The Charities Act 2022 comes into force in several stages from 31 October 2022. The idea of a staged timetable up to the end of 2023 is to give charities time to digest the changes and prepare for any that might affect them. One of the key changes in the Act relates to how charities use certain types of funds – restricted funds and permanent endowment funds.
As a quick refresher:
- Restricted funds are those where the charity has to spend the funds in line with a particular purpose or project, usually specified by the donor or a fundraising campaign for a specific project or activity.
- Permanent endowment funds are less common, but the capital of these funds is to be protected and only income generated from it can be spent by the charity. Some permanent endowment funds have further restrictions on how the income is spent, but for many charities, the fund is invested for the long term, with the income from those investments being used for charitable activities. The idea is to generate a stable long term source of funding for the charity.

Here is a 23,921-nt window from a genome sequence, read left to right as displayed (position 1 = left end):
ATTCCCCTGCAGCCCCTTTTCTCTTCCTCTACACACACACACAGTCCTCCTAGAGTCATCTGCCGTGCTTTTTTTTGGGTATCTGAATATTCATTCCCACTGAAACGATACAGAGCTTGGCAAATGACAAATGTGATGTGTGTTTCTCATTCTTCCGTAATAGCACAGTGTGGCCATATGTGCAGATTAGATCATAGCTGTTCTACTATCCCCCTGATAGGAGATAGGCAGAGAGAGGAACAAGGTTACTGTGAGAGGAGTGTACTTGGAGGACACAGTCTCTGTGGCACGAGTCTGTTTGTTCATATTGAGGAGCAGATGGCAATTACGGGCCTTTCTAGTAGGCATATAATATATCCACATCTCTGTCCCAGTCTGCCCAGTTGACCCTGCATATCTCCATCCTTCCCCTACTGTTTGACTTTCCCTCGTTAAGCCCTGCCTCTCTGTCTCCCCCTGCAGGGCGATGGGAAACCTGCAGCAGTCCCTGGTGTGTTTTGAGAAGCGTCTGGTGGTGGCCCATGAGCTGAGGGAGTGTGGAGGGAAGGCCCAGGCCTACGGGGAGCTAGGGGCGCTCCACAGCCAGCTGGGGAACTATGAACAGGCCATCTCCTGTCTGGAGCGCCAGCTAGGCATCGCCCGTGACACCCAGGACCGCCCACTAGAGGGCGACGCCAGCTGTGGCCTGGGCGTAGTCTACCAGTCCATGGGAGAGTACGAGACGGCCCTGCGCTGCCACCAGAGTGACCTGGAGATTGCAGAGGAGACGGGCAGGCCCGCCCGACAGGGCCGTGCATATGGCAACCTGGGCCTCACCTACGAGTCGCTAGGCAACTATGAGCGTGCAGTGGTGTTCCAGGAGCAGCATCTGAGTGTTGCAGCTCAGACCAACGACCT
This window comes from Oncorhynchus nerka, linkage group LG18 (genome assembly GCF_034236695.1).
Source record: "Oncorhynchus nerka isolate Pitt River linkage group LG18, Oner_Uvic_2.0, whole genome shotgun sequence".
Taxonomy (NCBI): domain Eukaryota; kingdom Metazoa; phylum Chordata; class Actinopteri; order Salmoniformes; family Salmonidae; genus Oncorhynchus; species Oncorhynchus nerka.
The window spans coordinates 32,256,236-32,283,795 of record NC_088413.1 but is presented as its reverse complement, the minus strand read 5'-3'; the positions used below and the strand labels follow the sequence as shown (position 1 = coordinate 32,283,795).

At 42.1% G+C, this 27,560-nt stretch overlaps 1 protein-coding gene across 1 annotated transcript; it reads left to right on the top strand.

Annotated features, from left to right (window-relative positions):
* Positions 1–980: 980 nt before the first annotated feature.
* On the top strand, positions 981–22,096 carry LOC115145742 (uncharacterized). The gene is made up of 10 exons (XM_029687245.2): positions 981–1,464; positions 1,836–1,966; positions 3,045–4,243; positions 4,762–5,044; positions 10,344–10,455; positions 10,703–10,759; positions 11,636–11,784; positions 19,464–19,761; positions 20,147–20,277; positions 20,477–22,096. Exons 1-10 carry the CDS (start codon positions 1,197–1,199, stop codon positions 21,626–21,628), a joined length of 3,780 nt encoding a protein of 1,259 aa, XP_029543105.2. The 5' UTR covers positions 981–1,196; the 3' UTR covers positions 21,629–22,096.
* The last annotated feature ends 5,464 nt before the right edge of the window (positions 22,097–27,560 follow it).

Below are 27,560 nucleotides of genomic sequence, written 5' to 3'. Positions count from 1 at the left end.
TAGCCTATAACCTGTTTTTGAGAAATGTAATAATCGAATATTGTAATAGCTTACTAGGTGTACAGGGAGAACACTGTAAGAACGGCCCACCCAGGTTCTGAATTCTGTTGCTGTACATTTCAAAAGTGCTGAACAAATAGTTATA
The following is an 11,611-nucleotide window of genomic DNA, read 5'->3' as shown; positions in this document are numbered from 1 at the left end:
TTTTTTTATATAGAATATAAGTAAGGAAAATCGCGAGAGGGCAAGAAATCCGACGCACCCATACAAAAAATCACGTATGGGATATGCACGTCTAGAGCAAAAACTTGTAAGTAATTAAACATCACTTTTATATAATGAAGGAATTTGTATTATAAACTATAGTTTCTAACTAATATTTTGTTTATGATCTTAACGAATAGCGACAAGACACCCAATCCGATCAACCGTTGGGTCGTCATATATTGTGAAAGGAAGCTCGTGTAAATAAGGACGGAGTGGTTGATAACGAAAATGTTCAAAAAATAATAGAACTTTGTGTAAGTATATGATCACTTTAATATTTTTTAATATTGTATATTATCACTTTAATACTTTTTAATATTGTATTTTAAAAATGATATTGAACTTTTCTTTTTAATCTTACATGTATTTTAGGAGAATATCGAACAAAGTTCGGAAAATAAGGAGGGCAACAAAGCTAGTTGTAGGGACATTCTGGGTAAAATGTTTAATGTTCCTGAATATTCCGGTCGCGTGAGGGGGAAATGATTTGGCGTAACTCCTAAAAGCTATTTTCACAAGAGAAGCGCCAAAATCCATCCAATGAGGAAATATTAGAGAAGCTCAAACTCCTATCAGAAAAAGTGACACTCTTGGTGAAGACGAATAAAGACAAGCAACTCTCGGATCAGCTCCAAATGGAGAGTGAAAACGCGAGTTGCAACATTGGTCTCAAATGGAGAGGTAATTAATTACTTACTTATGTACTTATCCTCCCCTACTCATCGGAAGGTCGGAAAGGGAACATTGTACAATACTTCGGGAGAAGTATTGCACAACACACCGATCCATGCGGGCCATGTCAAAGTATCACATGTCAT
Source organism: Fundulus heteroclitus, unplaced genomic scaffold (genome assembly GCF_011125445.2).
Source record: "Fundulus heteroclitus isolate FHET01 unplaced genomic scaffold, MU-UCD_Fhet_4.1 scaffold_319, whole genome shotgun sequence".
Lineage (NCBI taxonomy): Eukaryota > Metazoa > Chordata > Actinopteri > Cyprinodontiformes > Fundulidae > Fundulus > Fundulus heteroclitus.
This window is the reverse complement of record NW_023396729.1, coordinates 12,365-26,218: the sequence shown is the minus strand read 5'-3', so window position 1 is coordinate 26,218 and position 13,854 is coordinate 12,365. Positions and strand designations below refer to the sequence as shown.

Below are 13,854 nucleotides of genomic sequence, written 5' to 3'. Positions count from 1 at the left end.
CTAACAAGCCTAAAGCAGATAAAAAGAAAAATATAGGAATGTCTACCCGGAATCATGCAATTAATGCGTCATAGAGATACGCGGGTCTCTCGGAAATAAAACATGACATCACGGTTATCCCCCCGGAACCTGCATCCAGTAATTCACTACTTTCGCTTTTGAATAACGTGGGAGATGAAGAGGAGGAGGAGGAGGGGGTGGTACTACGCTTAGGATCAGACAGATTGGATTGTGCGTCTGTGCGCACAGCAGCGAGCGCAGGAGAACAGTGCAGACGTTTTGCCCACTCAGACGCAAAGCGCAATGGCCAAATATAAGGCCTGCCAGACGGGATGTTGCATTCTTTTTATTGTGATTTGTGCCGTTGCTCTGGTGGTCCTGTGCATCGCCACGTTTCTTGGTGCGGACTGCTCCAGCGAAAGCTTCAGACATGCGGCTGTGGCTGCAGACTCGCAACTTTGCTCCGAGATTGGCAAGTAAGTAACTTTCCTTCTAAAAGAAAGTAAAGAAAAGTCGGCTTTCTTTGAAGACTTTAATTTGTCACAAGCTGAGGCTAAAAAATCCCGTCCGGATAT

What is the challenge with permanent endowment funds?
Many charities find that these funds are difficult to spend down and in some cases can build up over the long term with no way for the charity to effectively utilise them. Some restricted funds, for example, may have such a narrow scope in their purpose as to be effectively redundant, or others may become outdated and relate to activities a charity no longer undertakes. In other cases, a fundraising appeal may get stalled short of its target and leave the funds unable to be utilised.
Some Permanent funds also have unnecessary restrictions on their use or even the costs of managing such funds become impractical compared to the income generated.
On occasions, charities need access to cash or resources quickly and permanent endowment funds can be inaccessible in times of need, such as during the COVID-19 pandemic when initial funding was short or activities curtailed.